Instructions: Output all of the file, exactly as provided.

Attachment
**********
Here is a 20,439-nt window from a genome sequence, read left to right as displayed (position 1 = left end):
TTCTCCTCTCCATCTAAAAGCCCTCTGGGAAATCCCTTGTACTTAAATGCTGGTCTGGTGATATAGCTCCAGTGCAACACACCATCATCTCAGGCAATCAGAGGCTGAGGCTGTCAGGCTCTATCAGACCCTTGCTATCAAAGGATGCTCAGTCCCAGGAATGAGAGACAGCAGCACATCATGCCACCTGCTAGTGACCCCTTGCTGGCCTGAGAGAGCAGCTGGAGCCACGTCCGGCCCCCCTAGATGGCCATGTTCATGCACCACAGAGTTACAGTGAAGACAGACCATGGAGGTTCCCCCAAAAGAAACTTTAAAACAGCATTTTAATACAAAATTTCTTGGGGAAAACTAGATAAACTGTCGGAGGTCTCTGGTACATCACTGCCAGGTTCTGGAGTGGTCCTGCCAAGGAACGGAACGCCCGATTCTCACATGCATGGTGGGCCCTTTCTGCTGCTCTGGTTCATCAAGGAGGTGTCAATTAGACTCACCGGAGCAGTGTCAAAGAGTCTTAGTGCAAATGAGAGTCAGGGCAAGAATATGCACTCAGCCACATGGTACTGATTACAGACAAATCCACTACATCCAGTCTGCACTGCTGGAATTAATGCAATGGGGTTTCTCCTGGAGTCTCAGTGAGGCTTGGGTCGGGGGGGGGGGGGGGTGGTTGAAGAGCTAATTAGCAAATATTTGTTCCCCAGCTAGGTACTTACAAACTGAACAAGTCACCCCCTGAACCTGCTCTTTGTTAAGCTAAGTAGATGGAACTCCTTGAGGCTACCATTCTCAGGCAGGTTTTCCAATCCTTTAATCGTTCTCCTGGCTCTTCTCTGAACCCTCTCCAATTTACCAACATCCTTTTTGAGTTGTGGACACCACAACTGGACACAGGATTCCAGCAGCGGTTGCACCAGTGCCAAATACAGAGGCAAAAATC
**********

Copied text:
Here is a 20,439-nt window from a genome sequence, read left to right as displayed (position 1 = left end):
TTCTCCTCTCCATCTAAAAGCCCTCTGGGAAATCCCTTGTACTTAAATGCTGGTCTGGTGATATAGCTCCAGTGCAACACACCATCATCTCAGGCAATCAGAGGCTGAGGCTGTCAGGCTCTATCAGACCCTTGCTATCAAAGGATGCTCAGTCCCAGGAATGAGAGACAGCAGCACATCATGCCACCTGCTAGTGACCCCTTGCTGGCCTGAGAGAGCAGCTGGAGCCACGTCCGGCCCCCCTAGATGGCCATGTTCATGCACCACAGAGTTACAGTGAAGACAGACCATGGAGGTTCCCCCAAAAGAAACTTTAAAACAGCATTTTAATACAAAATTTCTTGGGGAAAACTAGATAAACTGTCGGAGGTCTCTGGTACATCACTGCCAGGTTCTGGAGTGGTCCTGCCAAGGAACGGAACGCCCGATTCTCACATGCATGGTGGGCCCTTTCTGCTGCTCTGGTTCATCAAGGAGGTGTCAATTAGACTCACCGGAGCAGTGTCAAAGAGTCTTAGTGCAAATGAGAGTCAGGGCAAGAATATGCACTCAGCCACATGGTACTGATTACAGACAAATCCACTACATCCAGTCTGCACTGCTGGAATTAATGCAATGGGGTTTCTCCTGGAGTCTCAGTGAGGCTTGGGTCGGGGGGGGGGGGGGGTGGTTGAAGAGCTAATTAGCAAATATTTGTTCCCCAGCTAGGTACTTACAAACTGAACAAGTCACCCCCTGAACCTGCTCTTTGTTAAGCTAAGTAGATGGAACTCCTTGAGGCTACCATTCTCAGGCAGGTTTTCCAATCCTTTAATCGTTCTCCTGGCTCTTCTCTGAACCCTCTCCAATTTACCAACATCCTTTTTGAGTTGTGGACACCACAACTGGACACAGGATTCCAGCAGCGGTTGCACCAGTGCCAAATACAGAGGCAAAAATC